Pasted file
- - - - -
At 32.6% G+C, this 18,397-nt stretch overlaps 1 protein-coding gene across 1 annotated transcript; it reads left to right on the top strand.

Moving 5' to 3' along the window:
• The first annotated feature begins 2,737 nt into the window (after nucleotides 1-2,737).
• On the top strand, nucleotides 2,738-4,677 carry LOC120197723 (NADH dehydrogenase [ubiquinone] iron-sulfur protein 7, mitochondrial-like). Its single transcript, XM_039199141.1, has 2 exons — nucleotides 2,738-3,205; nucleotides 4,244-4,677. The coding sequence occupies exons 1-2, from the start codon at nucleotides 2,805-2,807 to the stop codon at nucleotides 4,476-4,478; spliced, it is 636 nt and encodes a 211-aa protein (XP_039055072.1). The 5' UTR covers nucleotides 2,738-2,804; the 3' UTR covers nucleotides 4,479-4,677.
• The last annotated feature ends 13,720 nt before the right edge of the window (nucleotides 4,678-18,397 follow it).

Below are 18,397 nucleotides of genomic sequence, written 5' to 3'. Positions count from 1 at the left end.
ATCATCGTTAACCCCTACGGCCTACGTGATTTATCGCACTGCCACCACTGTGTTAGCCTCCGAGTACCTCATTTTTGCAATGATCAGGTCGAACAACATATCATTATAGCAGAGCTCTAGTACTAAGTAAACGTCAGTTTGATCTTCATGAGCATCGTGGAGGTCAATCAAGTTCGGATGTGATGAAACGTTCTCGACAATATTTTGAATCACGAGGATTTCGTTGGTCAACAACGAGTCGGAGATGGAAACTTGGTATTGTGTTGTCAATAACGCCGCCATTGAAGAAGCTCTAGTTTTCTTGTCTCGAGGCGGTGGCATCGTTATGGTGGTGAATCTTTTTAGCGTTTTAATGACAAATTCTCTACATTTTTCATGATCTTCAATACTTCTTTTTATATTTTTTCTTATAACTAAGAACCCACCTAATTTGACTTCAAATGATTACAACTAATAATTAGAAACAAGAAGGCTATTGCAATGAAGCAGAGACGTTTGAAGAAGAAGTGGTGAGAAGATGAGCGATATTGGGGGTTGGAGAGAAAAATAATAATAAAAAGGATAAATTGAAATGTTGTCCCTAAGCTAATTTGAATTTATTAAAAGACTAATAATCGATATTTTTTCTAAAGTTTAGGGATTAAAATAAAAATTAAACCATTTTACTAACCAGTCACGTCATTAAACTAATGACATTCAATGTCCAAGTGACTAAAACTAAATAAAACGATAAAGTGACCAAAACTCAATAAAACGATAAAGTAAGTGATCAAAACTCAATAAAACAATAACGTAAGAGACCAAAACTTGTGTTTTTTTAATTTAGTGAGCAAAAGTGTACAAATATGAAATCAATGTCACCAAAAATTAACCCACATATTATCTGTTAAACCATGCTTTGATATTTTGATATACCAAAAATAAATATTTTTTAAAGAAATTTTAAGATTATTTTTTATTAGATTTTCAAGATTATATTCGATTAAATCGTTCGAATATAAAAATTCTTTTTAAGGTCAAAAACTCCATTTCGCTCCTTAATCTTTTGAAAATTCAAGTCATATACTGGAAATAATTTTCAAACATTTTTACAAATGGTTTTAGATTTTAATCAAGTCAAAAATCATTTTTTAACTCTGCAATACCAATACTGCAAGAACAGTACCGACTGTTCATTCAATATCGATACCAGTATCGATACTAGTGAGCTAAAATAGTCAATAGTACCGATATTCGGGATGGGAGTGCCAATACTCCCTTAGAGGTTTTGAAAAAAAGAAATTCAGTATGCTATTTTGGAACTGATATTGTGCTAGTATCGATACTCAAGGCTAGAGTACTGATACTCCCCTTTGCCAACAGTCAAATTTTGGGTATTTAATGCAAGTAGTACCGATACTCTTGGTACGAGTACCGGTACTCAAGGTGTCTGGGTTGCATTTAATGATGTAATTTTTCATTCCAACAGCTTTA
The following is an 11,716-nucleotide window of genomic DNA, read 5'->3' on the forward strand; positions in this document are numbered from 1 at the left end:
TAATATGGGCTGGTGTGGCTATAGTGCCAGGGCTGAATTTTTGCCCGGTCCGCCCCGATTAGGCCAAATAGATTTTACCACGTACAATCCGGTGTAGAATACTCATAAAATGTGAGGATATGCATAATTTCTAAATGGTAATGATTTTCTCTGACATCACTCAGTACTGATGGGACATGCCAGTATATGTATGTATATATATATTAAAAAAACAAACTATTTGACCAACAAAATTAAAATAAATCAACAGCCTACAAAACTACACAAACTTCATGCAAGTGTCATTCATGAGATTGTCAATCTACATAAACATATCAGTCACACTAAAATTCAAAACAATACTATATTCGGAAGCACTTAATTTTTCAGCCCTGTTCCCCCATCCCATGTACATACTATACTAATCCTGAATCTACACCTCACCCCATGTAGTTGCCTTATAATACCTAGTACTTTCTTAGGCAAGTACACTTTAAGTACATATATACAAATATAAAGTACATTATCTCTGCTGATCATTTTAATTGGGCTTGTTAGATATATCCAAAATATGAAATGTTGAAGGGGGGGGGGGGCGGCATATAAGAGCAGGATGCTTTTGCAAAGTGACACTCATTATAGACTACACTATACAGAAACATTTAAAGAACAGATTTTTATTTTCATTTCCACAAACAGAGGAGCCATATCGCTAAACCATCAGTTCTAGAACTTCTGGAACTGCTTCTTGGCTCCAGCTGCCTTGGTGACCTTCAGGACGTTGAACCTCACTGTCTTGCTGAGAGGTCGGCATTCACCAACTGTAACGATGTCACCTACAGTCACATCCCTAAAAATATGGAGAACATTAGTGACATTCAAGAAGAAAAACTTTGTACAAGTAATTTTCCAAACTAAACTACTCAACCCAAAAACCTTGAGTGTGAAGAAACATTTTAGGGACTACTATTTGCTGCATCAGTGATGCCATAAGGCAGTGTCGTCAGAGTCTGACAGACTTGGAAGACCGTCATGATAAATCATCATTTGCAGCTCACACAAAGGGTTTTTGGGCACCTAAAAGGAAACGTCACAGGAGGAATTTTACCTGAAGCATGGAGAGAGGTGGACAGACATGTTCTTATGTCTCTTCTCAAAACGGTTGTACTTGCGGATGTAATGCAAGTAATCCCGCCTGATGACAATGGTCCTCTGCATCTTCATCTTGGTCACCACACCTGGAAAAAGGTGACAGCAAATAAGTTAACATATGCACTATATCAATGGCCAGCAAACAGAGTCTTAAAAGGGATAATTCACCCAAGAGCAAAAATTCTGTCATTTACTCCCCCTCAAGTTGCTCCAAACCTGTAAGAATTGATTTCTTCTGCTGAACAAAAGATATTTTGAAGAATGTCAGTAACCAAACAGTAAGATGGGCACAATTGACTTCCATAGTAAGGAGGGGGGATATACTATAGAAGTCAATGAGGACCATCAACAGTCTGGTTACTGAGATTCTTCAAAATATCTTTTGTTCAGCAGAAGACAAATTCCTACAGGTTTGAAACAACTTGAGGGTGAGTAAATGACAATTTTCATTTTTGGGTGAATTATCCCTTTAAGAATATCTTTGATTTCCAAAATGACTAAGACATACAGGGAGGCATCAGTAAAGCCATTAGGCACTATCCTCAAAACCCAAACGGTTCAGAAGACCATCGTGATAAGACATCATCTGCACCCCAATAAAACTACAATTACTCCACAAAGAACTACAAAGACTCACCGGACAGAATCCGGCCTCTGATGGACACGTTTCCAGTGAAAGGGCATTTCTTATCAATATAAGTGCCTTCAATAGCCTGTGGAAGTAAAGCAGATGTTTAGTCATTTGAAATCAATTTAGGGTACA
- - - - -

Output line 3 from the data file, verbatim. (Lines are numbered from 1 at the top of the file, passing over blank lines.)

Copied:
• The first annotated feature begins 2,737 nt into the window (after nucleotides 1-2,737).